> >For what it's worth, I would have no trouble reading
> >such as 将来 (future) or 将軍 (shogun == generalissimo) if written
> >with the reference glyph (in the context of other simplified Han).
dependent on government work! ;-) The standard simplifications of
Simplified Chinese are mostly similar to the deformations that result
in (handwritten) abbreviated kanji, or Japanese kana. 4-stroke Claw
-> 3-stroke Evening is plausible, however in Chinese I'm not conscious
of other characters such as 受 which don't get that treatment (had to
look it up).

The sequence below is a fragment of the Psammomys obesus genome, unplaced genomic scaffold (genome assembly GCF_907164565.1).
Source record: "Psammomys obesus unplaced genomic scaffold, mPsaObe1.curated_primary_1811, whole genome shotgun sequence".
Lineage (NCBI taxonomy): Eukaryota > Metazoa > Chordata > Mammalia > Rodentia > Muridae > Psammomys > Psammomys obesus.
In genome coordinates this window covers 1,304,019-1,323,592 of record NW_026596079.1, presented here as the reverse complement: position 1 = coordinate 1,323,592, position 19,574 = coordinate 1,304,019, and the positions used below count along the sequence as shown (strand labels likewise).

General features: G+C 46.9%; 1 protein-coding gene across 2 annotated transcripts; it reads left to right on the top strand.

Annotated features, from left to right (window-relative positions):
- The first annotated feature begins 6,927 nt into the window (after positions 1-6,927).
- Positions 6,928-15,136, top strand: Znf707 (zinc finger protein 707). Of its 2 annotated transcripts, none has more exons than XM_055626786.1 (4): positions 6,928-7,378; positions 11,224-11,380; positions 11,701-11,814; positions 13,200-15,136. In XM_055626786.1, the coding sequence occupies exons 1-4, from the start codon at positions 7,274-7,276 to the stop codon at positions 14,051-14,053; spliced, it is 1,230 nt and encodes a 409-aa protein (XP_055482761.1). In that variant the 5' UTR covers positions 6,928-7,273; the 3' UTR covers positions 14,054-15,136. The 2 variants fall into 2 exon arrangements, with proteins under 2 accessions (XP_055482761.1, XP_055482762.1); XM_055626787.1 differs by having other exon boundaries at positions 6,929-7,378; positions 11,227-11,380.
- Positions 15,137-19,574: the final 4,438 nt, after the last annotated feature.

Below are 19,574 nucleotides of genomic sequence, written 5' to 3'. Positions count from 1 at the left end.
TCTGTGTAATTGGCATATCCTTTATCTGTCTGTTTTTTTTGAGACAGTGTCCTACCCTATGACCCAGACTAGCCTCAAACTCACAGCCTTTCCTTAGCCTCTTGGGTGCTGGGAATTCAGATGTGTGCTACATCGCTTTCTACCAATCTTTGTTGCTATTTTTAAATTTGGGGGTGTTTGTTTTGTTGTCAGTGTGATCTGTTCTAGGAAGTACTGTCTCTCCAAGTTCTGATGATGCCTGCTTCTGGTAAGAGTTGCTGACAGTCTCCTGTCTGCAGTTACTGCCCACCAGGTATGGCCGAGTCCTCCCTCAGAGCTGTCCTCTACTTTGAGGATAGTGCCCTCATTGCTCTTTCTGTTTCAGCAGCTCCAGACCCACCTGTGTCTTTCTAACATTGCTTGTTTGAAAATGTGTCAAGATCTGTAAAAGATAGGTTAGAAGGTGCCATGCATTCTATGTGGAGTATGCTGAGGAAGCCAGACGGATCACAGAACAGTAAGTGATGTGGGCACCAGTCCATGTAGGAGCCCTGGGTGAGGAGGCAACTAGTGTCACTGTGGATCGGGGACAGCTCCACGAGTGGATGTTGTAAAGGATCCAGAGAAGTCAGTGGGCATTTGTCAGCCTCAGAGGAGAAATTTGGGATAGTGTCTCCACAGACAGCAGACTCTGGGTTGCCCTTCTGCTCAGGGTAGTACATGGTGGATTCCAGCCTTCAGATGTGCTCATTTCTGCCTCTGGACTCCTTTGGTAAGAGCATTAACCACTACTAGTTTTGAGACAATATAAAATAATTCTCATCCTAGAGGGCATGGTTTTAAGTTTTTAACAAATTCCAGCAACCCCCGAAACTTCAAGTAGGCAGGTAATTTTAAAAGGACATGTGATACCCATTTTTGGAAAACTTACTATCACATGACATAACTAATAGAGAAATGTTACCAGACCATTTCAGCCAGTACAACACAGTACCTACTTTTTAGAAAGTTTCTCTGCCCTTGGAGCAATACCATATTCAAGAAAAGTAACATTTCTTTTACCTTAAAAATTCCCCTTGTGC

It does seem that 将 is special. In the (1986 edition) of the official
List of Simplified Characters, as printed in the Appendix of YIN
Binyong's "Modern Chinese Characters", 将 is listed with a special
footnote (which I can't type in either Unicode or Mule!) that says:
石上角从夕, 不从[4-stroke version of 夕]或[爪-component].
which I take to say "the top right corner is from 夕, not from
[4-stroke version of 夕] or [爪-component]".
Unfortunately, it doesn't explain further in what way this is the
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